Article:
Syllabus for Political Science 251
Introduction to International Politics
Christopher L. Ball, Lecturer
Dept. of Political Science
Office Hours: Tu. 2:10-4:10 pm & by appt.
517 Ross Hall
This course examines the political, economic, and ideological factors that shape international politics. The course focuses on relations among sovereign territorial states, but will also study other actors and structures that affect these relations. The course approaches international relations in a historical and theoretical perspective. Scholars of international relations disagree – sometimes quite heatedly – about the best explanations for the patterns of conflict and cooperation among states. This course will introduce you to the central debates and their implications for various historical and contemporary issues.
All students must do the assigned reading. I reserve the right to distribute unannounced in-class quizzes on the assigned readings for the week. In addition to course readings, students should follow current events. The New York Times, The Washington Post or National Public Radio (NPR) news broadcasts (on WOI 640 AM and KTPR 91.1 FM) are excellent daily news sources. I will also post items on the course website.
The main course website is at this URL: <http://www.public.iastate.edu/~pol_s.251>. I will post slides displayed in class, relevant links, and information about the course. There is a WebCT site as well. This will be used to post assigned articles, host a discussion forum, and post grades.
Class Participation: All students should be prepared to participate in class discussions. I will call on students in class by name on a rotating basis. Responses to these questions count toward class participation. Participation is worth 10% of the course grade. Participation in the WebCT discussion forum counts toward your participation too.
Each student has a D as his or her default grade. If students participate well, their grades will be increased. Students who fail to participate or who do so poorly will get a D. Students are not expected to perform Periclean orations, but everyone should be prepared to discuss the assigned readings, current events, and question that I pose. Criticisms of points made in readings, by fellow students, and by yours truly are welcome, and debates may emerge among students. Students should respect their classmates’ contributions, and refrain from partisan or parochial philippics. The purpose of these discussions is not to win imaginary debating points, but to learn beyond solitary reading and unexamined listening.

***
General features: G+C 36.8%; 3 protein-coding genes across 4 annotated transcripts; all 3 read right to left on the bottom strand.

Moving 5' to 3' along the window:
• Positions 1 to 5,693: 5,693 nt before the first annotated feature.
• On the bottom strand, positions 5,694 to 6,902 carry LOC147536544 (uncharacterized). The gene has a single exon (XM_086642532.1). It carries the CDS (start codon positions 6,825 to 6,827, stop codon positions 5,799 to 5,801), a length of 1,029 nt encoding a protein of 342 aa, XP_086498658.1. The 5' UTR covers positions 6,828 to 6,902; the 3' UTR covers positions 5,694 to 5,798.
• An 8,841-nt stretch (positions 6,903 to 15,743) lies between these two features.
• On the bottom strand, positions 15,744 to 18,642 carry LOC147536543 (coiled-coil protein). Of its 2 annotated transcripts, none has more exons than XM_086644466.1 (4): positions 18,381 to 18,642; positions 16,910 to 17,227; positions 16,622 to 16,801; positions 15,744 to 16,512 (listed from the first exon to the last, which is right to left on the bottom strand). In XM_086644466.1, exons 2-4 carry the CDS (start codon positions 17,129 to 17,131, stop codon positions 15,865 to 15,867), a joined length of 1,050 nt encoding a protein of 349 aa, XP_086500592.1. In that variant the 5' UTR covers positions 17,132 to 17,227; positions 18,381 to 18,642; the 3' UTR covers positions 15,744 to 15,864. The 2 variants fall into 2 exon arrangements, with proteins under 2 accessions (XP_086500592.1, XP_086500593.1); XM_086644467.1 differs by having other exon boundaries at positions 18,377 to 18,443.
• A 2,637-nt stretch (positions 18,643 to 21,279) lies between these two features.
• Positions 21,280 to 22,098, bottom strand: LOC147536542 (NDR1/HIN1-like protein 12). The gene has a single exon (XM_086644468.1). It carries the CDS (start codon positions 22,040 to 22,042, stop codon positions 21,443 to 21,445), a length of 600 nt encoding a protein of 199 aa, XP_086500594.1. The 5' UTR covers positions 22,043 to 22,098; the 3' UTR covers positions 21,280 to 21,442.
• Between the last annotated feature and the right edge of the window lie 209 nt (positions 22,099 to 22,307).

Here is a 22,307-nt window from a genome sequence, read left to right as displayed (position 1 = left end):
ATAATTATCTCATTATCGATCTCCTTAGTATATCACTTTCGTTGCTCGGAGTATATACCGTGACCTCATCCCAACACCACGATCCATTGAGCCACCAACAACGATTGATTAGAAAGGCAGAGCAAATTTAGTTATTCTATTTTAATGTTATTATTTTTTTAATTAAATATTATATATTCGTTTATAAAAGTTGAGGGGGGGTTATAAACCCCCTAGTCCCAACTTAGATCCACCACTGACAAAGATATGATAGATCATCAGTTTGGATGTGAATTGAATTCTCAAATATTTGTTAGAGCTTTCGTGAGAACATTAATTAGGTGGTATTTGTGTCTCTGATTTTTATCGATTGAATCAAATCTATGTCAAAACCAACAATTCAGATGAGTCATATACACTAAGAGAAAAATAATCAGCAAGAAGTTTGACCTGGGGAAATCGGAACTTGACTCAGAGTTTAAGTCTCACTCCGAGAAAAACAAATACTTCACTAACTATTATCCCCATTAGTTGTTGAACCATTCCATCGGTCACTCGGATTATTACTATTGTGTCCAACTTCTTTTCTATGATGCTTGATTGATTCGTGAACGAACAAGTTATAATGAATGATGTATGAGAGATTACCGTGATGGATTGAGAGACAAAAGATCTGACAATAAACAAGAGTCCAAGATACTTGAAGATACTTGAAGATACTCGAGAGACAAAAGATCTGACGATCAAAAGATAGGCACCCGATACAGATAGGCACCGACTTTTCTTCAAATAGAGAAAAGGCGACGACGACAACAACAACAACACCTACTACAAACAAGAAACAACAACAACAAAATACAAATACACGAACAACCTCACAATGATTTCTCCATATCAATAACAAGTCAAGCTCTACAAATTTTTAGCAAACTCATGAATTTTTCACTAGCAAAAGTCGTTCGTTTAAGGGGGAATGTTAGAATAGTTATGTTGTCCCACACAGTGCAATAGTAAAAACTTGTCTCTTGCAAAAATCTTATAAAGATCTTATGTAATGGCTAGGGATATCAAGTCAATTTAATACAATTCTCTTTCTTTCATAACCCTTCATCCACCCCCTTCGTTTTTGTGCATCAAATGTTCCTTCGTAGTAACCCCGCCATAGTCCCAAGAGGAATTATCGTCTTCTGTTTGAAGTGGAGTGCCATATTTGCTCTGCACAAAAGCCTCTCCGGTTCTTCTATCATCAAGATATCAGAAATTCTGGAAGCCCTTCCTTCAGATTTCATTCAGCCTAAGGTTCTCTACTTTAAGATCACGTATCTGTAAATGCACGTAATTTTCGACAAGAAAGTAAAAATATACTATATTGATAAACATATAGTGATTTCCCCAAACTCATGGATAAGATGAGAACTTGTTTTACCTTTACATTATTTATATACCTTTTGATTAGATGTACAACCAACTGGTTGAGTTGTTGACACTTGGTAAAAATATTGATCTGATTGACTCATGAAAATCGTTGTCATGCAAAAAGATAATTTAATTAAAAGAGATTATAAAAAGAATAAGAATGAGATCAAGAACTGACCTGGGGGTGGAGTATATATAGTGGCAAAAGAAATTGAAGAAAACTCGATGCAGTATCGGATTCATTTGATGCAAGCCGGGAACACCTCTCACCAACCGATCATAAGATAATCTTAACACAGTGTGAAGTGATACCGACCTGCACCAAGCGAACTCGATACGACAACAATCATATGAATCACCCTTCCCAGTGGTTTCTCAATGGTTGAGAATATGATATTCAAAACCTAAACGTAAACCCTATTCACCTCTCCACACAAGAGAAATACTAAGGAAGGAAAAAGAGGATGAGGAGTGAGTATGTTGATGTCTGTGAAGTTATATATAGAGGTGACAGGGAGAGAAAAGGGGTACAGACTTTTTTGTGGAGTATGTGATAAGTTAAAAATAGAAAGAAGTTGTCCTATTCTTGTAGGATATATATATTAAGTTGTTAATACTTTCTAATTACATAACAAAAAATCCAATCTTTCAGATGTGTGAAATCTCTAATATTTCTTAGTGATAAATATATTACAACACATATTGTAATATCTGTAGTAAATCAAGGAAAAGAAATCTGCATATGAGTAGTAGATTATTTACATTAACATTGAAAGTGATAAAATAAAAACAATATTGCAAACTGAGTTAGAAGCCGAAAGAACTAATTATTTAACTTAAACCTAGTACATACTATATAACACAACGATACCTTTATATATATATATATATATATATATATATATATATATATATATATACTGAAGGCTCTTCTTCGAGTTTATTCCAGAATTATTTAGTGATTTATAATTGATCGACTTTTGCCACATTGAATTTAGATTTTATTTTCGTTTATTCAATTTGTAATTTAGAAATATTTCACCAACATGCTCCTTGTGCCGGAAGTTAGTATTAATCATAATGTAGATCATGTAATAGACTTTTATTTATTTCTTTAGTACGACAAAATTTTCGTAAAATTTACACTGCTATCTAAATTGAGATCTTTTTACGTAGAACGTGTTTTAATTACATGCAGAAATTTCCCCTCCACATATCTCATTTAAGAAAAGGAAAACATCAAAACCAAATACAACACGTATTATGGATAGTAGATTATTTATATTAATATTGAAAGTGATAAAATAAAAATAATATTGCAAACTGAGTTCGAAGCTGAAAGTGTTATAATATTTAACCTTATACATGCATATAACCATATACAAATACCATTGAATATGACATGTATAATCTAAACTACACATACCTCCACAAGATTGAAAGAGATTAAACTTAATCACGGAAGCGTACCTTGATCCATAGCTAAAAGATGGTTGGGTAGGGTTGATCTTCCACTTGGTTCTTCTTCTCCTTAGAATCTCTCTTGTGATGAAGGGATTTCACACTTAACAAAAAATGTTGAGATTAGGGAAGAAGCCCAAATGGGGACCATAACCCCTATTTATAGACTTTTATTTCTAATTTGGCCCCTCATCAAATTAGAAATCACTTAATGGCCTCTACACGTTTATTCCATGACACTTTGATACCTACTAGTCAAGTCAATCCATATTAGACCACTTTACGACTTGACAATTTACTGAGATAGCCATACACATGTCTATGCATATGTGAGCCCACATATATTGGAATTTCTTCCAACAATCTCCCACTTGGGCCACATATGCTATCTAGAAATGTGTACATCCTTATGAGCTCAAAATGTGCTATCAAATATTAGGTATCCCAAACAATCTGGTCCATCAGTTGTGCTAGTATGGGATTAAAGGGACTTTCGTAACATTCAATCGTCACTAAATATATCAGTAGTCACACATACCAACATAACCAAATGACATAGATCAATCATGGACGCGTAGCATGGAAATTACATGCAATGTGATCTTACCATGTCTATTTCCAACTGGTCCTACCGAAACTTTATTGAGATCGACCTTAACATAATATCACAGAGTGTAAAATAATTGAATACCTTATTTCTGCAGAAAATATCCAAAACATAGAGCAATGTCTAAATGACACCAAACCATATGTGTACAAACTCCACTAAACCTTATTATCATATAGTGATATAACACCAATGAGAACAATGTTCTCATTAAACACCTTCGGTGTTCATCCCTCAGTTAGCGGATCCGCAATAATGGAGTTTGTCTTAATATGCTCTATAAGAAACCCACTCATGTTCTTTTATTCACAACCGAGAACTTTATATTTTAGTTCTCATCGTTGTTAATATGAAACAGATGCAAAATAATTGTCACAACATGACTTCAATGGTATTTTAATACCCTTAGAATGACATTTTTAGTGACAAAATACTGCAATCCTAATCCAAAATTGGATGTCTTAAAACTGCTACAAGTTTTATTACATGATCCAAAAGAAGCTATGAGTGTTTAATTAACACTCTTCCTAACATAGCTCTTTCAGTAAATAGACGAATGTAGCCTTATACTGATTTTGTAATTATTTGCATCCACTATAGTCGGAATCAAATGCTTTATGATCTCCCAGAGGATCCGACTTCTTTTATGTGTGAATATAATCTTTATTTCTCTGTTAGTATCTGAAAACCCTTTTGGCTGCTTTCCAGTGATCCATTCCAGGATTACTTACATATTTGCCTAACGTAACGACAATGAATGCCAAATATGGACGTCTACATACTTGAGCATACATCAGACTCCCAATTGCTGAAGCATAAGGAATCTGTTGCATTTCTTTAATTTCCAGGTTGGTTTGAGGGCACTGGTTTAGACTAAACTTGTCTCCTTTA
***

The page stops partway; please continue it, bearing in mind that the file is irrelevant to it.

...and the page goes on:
In-Class Quizzes: There will be 10 in-class short-answer quizzes. Students will be graded on the top 8 quizzes, so each is worth 6.25%, or 50% of the course grade. This scoring system permits students to miss two quizzes without any grade penalty. The quizzes are on most Thursday’s; the dates are noted below. They will take 20 minutes.
Final Exam: A cumulative final exam is worth 40% of the course grade. It will be a longer version of the quizzes.
The final grade will be calculated as follows:
· Participation: 10%
· In-class Quizzes: 50%
· Final Exam: 40%
Each component will be assigned a letter grade, converted to a grade point, and multiplied by its percentage weighting. I do not accept make-up assignments, re-writing of papers, or extra-credit work.
exams is failure for the course.
ISU advises: “If a student has a disability that qualifies under the Americans with Disabilities Act and Section 504 of the Rehabilitation Act and requires accommodations, he/she should contact the Disability Resources (DR) office for information on appropriate policies and procedures. DR is located on the main floor of the Student Services Building, Room 1076; their phone is 515-294-6624.”
There are three books for purchase at the University bookstore and on reserve at Parks Library. Other articles will be posted to WebCT or the course website.
Lauren, Paul Gordon, et al. Force and Statecraft: Diplomatic Challenges of Our Time. 4th ed, New York: Oxford University Press, 2007.
Mingst, Karen A. Essentials of International Relations. 3rd ed, New York: Norton, 2004.
Sagan, Scott Douglas and Kenneth N. Waltz. The Spread of Nuclear Weapons: A Debate Renewed: With New Sections on India and Pakistan, Terrorism, and Missile Defense. 2nd ed., New York: W.W. Norton & Co, 2003.
9 & 11 Jan.
Mingst, chap.1 & 2 (to p.28)
Lauren, et al., chap.1 & 7
16 & 18 Jan. (Quiz #1)
Mingst, chap. 3
Hobbes, Rousseau, & Kant excerpts at http://www.public.iastate.edu/~pol_s.251/classics.htm
23 & 25 Jan.
IR as a Series of Systems
Mingst, chap. 2 (p.28-38) & 4
Lauren, et al., chap.2-3
30 Jan. & 1 Feb. (Quiz #2)
The Cold War
Mingst, chap. 2 (38 to end)
Lauren et al., chap. 4-5
6 & 8 Feb.
The Post-Cold War System
Lauren, et al., chap. 6
Aaron L. Friedberg, “The Future of U.S.-China Relations: Is Conflict Inevitable?” International Security 30:2 (Fall 2005) WebCT
13 & 15 Feb. (Quiz #3)
The Sovereign Territorial State
Mingst, chap. 5
Christopher Clapham, “The Challenge to the State in a
Globalized World,” Development and Change
33:5 (Nov. 2002) WebCT
20 & 22 Feb. (Quiz #4)
Mingst, chap. 6 & 9 (p.256-269)
27 Feb. & 1 Mar (Quiz #5)
Lauren, et al., chap. 11
6 & 8 Mar. (Quiz #6)
Law & Diplomacy
Mingst, chap. 7
Lauren, et al., chap. 8
20 & 22 Mar. (Quiz #7)
Force & War I
Mingst, chap. 8
“Melian Dialogue” at http://www.public.iastate.edu/~pol_s.251/melian.htm
27 & 29 Mar. (Quiz #8)
Force & War II
Lauren, et al., chap. 9 & 10
3 & 5 Apr.
Nuclear Strategy & Proliferation I
Sagan & Waltz, 1-2
10 & 12 Apr. (Quiz #9)
Nuclear Strategy & Proliferation II
Sagan & Waltz, 3-5
17 & 19 Apr. (Quiz #10)
International Political Economy
Mingst, chap.9 & 10
24 & 26 Apr.
Lauren, et al., conclusion